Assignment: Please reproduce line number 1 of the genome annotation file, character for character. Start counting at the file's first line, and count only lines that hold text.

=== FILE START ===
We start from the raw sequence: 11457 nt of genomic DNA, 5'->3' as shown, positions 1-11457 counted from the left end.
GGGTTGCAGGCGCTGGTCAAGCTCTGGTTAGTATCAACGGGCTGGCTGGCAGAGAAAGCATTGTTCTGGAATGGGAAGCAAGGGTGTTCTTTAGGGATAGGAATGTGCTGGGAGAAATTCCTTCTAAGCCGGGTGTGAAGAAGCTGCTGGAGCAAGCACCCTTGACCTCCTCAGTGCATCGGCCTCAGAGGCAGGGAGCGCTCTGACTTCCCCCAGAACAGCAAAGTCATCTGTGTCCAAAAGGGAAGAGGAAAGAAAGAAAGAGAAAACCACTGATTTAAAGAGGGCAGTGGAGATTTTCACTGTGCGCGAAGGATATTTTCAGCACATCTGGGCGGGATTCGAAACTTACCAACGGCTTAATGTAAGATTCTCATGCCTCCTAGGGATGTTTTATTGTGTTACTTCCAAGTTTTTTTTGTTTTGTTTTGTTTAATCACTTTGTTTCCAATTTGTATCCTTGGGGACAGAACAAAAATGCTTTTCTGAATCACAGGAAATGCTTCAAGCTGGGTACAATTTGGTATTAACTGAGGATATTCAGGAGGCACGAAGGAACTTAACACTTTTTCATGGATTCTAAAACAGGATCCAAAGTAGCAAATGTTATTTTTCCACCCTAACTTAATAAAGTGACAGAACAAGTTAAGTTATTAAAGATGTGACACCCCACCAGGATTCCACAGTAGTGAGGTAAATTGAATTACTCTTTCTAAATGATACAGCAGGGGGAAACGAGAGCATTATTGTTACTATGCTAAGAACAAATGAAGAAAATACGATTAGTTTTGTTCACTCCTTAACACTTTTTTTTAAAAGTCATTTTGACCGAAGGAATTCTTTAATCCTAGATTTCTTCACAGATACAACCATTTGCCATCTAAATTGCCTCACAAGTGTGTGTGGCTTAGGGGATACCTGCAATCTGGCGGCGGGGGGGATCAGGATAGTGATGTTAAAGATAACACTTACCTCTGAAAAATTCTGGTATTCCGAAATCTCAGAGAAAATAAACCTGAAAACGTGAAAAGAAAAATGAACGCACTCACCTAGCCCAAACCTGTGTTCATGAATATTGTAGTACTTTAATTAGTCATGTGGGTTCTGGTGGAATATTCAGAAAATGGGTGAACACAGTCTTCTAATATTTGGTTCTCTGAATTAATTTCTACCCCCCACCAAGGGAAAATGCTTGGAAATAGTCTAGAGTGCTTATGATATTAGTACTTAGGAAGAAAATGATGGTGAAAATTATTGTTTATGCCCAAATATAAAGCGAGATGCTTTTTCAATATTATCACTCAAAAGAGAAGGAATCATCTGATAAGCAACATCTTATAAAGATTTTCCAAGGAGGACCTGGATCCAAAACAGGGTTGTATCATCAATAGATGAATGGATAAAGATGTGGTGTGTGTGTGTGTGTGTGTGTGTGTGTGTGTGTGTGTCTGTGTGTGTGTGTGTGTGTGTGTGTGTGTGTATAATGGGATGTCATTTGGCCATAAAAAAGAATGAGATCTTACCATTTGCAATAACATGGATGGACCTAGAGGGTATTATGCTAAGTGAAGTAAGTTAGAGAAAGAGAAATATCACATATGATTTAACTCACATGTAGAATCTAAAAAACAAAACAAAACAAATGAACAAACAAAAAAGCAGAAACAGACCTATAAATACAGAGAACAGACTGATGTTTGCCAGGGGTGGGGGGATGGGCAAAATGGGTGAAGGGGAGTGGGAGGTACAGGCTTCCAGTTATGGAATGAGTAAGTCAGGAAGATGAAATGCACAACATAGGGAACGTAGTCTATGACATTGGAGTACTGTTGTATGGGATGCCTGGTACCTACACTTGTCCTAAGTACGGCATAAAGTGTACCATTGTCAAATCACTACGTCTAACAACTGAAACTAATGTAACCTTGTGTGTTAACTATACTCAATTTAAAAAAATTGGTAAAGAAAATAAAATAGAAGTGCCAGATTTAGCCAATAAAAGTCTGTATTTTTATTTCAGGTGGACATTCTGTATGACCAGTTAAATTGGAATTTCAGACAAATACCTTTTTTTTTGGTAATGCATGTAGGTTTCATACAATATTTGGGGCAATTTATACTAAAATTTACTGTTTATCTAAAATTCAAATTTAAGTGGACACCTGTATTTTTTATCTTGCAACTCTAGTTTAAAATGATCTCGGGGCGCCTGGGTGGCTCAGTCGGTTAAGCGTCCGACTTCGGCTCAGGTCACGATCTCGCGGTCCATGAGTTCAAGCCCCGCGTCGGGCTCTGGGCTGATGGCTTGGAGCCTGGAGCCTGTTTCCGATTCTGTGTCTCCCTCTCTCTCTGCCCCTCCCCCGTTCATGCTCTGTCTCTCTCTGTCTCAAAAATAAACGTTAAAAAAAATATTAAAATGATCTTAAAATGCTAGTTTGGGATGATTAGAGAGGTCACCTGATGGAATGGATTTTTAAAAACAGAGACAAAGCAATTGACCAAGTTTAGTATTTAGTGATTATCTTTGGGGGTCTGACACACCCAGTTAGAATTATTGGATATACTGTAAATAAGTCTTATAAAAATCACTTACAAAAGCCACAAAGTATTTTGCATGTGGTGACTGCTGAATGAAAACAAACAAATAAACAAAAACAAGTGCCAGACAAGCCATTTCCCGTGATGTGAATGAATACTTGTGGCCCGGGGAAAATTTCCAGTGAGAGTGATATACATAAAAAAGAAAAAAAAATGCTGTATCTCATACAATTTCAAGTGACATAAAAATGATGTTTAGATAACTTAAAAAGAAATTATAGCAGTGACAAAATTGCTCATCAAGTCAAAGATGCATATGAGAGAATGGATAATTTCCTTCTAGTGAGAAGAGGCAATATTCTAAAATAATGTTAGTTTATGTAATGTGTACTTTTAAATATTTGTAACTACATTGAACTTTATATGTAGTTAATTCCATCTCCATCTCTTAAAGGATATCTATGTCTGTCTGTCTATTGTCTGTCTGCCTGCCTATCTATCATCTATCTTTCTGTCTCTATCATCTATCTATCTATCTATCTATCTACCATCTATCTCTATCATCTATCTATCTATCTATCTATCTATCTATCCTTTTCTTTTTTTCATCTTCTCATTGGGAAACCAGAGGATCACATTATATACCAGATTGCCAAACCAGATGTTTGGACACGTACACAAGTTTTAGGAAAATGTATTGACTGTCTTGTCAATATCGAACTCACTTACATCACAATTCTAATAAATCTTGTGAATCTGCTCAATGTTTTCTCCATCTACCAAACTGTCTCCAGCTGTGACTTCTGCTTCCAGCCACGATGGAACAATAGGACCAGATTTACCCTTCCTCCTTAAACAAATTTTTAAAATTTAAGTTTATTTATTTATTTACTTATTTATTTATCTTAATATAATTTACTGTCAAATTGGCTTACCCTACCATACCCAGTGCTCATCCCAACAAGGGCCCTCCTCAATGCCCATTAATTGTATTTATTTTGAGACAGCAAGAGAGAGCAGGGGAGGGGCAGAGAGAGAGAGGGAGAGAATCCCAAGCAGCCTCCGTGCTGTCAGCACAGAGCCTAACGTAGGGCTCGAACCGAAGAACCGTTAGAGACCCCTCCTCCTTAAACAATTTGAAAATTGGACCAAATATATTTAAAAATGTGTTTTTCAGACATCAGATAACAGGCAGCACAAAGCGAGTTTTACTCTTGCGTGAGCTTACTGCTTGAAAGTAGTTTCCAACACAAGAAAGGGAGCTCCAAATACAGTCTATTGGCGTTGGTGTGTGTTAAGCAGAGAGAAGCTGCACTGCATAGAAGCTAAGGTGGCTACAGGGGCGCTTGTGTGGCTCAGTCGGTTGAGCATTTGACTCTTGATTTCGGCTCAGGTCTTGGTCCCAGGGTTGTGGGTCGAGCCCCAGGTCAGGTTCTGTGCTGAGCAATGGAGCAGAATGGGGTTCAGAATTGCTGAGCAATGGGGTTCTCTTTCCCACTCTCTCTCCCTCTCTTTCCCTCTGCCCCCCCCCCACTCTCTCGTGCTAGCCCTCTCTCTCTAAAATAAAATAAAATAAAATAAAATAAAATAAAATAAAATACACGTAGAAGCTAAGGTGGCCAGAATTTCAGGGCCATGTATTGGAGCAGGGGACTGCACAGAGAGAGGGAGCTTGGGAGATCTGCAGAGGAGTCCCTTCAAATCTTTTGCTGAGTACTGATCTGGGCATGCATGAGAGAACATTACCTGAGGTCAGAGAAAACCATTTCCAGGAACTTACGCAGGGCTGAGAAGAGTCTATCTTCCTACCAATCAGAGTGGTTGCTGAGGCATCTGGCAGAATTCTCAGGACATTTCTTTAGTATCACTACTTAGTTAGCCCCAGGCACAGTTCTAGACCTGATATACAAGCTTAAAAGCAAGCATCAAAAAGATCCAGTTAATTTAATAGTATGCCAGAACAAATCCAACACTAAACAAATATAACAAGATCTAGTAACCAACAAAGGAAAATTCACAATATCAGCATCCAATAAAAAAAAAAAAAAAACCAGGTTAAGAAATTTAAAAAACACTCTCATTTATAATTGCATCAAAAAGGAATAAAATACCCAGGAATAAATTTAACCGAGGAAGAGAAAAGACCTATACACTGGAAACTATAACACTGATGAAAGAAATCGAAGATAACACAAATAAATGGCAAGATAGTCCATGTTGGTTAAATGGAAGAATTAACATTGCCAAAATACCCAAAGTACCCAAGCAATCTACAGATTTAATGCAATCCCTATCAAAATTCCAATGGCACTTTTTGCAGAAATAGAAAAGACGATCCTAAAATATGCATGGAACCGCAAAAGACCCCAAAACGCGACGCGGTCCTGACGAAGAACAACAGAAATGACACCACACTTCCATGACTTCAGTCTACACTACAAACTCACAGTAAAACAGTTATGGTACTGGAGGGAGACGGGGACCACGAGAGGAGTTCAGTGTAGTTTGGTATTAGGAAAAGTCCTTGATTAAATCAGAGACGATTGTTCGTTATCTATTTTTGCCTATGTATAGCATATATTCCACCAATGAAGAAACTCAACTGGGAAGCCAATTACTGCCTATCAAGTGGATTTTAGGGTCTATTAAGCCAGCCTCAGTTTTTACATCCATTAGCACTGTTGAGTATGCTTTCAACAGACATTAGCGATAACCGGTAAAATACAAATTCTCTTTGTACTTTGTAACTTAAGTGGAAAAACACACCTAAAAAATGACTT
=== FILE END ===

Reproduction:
We start from the raw sequence: 11457 nt of genomic DNA, 5'->3' as shown, positions 1-11457 counted from the left end.